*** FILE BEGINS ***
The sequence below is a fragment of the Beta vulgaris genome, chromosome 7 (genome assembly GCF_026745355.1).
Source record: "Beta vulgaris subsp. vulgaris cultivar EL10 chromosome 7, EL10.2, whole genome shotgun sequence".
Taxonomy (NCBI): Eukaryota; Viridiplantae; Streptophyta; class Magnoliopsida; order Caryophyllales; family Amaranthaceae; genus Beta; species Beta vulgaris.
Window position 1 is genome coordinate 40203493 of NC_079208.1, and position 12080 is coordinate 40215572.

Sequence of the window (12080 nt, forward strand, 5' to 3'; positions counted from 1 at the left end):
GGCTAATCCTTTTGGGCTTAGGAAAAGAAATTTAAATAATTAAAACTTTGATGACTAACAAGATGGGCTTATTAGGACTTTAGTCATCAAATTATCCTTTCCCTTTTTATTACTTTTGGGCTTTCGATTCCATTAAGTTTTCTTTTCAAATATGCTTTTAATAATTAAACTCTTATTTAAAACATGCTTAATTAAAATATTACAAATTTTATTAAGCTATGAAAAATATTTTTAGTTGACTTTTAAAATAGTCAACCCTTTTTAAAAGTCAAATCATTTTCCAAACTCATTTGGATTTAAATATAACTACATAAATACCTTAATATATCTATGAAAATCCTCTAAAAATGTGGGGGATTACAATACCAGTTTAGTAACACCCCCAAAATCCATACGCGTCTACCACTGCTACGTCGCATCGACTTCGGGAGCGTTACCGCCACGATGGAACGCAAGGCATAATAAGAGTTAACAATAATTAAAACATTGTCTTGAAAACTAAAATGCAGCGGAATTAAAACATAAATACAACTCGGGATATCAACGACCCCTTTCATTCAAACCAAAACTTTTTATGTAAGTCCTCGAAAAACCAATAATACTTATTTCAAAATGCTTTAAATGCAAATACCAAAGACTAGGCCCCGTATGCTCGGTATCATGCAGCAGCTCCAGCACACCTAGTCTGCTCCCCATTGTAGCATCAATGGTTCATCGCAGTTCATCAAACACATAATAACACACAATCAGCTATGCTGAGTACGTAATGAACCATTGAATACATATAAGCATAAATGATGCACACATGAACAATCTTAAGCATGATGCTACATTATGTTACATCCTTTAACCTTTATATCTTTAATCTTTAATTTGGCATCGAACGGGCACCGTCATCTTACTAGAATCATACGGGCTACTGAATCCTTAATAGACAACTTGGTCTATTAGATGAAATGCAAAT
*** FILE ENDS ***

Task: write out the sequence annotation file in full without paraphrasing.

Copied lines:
The sequence below is a fragment of the Beta vulgaris genome, chromosome 7 (genome assembly GCF_026745355.1).
Source record: "Beta vulgaris subsp. vulgaris cultivar EL10 chromosome 7, EL10.2, whole genome shotgun sequence".
Taxonomy (NCBI): Eukaryota; Viridiplantae; Streptophyta; class Magnoliopsida; order Caryophyllales; family Amaranthaceae; genus Beta; species Beta vulgaris.
Window position 1 is genome coordinate 40203493 of NC_079208.1, and position 12080 is coordinate 40215572.

Sequence of the window (12080 nt, forward strand, 5' to 3'; positions counted from 1 at the left end):
GGCTAATCCTTTTGGGCTTAGGAAAAGAAATTTAAATAATTAAAACTTTGATGACTAACAAGATGGGCTTATTAGGACTTTAGTCATCAAATTATCCTTTCCCTTTTTATTACTTTTGGGCTTTCGATTCCATTAAGTTTTCTTTTCAAATATGCTTTTAATAATTAAACTCTTATTTAAAACATGCTTAATTAAAATATTACAAATTTTATTAAGCTATGAAAAATATTTTTAGTTGACTTTTAAAATAGTCAACCCTTTTTAAAAGTCAAATCATTTTCCAAACTCATTTGGATTTAAATATAACTACATAAATACCTTAATATATCTATGAAAATCCTCTAAAAATGTGGGGGATTACAATACCAGTTTAGTAACACCCCCAAAATCCATACGCGTCTACCACTGCTACGTCGCATCGACTTCGGGAGCGTTACCGCCACGATGGAACGCAAGGCATAATAAGAGTTAACAATAATTAAAACATTGTCTTGAAAACTAAAATGCAGCGGAATTAAAACATAAATACAACTCGGGATATCAACGACCCCTTTCATTCAAACCAAAACTTTTTATGTAAGTCCTCGAAAAACCAATAATACTTATTTCAAAATGCTTTAAATGCAAATACCAAAGACTAGGCCCCGTATGCTCGGTATCATGCAGCAGCTCCAGCACACCTAGTCTGCTCCCCATTGTAGCATCAATGGTTCATCGCAGTTCATCAAACACATAATAACACACAATCAGCTATGCTGAGTACGTAATGAACCATTGAATACATATAAGCATAAATGATGCACACATGAACAATCTTAAGCATGATGCTACATTATGTTACATCCTTTAACCTTTATATCTTTAATCTTTAATTTGGCATCGAACGGGCACCGTCATCTTACTAGAATCATACGGGCTACTGAATCCTTAATAGACAACTTGGTCTATTAGATGAAATGCAAAT